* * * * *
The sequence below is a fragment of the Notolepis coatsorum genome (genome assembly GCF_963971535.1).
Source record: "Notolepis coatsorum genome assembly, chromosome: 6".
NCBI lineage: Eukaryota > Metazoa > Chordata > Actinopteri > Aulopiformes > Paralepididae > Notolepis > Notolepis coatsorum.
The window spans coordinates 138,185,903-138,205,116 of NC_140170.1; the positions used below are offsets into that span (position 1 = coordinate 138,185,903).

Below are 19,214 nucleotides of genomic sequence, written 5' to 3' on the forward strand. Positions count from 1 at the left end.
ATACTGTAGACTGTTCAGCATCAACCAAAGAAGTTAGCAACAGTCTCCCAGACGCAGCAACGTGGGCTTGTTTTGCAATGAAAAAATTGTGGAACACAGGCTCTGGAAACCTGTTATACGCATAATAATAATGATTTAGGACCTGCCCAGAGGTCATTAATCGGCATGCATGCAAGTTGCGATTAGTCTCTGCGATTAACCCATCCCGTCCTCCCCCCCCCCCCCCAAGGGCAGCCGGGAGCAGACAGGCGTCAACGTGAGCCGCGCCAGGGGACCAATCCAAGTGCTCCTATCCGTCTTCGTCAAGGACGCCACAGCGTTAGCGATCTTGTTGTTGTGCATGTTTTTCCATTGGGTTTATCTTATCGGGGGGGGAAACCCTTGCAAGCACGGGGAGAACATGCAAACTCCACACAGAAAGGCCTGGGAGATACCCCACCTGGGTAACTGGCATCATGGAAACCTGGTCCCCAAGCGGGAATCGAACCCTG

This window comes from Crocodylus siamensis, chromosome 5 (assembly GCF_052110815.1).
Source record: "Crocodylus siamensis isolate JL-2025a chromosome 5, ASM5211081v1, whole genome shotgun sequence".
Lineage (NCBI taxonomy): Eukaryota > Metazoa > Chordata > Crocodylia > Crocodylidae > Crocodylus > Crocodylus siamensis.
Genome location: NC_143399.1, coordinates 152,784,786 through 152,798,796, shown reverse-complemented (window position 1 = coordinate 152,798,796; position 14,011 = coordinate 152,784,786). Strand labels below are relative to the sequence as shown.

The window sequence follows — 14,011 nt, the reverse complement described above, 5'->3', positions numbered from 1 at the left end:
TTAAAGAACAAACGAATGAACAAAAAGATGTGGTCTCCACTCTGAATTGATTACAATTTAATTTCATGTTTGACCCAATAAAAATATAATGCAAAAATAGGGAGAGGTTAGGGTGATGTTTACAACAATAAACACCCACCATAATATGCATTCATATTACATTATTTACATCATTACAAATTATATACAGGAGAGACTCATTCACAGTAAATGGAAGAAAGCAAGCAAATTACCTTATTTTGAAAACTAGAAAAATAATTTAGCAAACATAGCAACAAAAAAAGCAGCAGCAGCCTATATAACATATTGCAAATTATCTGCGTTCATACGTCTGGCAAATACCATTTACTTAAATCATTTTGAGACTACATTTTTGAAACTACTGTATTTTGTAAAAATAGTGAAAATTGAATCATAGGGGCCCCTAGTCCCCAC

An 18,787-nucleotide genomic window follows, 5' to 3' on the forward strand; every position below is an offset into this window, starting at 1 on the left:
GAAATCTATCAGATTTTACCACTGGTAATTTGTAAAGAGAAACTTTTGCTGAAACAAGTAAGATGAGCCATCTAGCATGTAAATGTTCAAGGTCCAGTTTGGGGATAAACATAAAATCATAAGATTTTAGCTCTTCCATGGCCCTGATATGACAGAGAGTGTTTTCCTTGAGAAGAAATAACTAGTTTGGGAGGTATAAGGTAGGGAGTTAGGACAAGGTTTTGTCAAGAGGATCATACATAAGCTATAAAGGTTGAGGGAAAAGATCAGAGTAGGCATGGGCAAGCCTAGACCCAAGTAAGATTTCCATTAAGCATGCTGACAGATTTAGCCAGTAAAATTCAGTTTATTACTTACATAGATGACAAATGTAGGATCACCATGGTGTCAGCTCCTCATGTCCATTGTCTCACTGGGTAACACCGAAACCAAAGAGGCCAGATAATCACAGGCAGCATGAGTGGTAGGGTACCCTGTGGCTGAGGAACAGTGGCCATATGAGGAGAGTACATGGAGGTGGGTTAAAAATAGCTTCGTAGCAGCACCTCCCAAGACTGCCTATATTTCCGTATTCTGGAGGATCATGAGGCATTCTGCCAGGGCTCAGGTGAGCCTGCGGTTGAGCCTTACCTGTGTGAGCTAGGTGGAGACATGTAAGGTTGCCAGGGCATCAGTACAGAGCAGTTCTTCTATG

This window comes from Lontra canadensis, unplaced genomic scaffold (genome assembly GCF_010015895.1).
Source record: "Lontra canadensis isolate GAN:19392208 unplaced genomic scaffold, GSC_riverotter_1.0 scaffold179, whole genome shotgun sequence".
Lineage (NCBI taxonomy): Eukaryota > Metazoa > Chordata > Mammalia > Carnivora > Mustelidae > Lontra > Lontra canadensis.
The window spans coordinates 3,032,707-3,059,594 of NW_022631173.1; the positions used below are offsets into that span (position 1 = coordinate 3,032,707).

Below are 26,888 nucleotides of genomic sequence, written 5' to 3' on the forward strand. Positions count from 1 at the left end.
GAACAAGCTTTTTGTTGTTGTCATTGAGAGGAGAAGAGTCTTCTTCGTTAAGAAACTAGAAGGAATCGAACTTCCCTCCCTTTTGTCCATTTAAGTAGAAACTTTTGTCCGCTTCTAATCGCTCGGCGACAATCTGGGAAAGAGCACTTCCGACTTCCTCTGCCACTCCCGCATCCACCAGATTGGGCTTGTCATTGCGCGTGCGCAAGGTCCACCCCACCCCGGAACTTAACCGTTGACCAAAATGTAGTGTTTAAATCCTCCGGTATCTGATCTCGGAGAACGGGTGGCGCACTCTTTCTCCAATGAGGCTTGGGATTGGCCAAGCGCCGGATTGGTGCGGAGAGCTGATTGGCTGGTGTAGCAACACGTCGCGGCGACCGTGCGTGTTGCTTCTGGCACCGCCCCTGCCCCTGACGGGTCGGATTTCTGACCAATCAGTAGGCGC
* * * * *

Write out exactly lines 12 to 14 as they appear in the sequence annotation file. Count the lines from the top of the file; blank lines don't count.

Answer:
TTAAAGAACAAACGAATGAACAAAAAGATGTGGTCTCCACTCTGAATTGATTACAATTTAATTTCATGTTTGACCCAATAAAAATATAATGCAAAAATAGGGAGAGGTTAGGGTGATGTTTACAACAATAAACACCCACCATAATATGCATTCATATTACATTATTTACATCATTACAAATTATATACAGGAGAGACTCATTCACAGTAAATGGAAGAAAGCAAGCAAATTACCTTATTTTGAAAACTAGAAAAATAATTTAGCAAACATAGCAACAAAAAAAGCAGCAGCAGCCTATATAACATATTGCAAATTATCTGCGTTCATACGTCTGGCAAATACCATTTACTTAAATCATTTTGAGACTACATTTTTGAAACTACTGTATTTTGTAAAAATAGTGAAAATTGAATCATAGGGGCCCCTAGTCCCCAC

An 18,787-nucleotide genomic window follows, 5' to 3' on the forward strand; every position below is an offset into this window, starting at 1 on the left:
GAAATCTATCAGATTTTACCACTGGTAATTTGTAAAGAGAAACTTTTGCTGAAACAAGTAAGATGAGCCATCTAGCATGTAAATGTTCAAGGTCCAGTTTGGGGATAAACATAAAATCATAAGATTTTAGCTCTTCCATGGCCCTGATATGACAGAGAGTGTTTTCCTTGAGAAGAAATAACTAGTTTGGGAGGTATAAGGTAGGGAGTTAGGACAAGGTTTTGTCAAGAGGATCATACATAAGCTATAAAGGTTGAGGGAAAAGATCAGAGTAGGCATGGGCAAGCCTAGACCCAAGTAAGATTTCCATTAAGCATGCTGACAGATTTAGCCAGTAAAATTCAGTTTATTACTTACATAGATGACAAATGTAGGATCACCATGGTGTCAGCTCCTCATGTCCATTGTCTCACTGGGTAACACCGAAACCAAAGAGGCCAGATAATCACAGGCAGCATGAGTGGTAGGGTACCCTGTGGCTGAGGAACAGTGGCCATATGAGGAGAGTACATGGAGGTGGGTTAAAAATAGCTTCGTAGCAGCACCTCCCAAGACTGCCTATATTTCCGTATTCTGGAGGATCATGAGGCATTCTGCCAGGGCTCAGGTGAGCCTGCGGTTGAGCCTTACCTGTGTGAGCTAGGTGGAGACATGTAAGGTTGCCAGGGCATCAGTACAGAGCAGTTCTTCTATG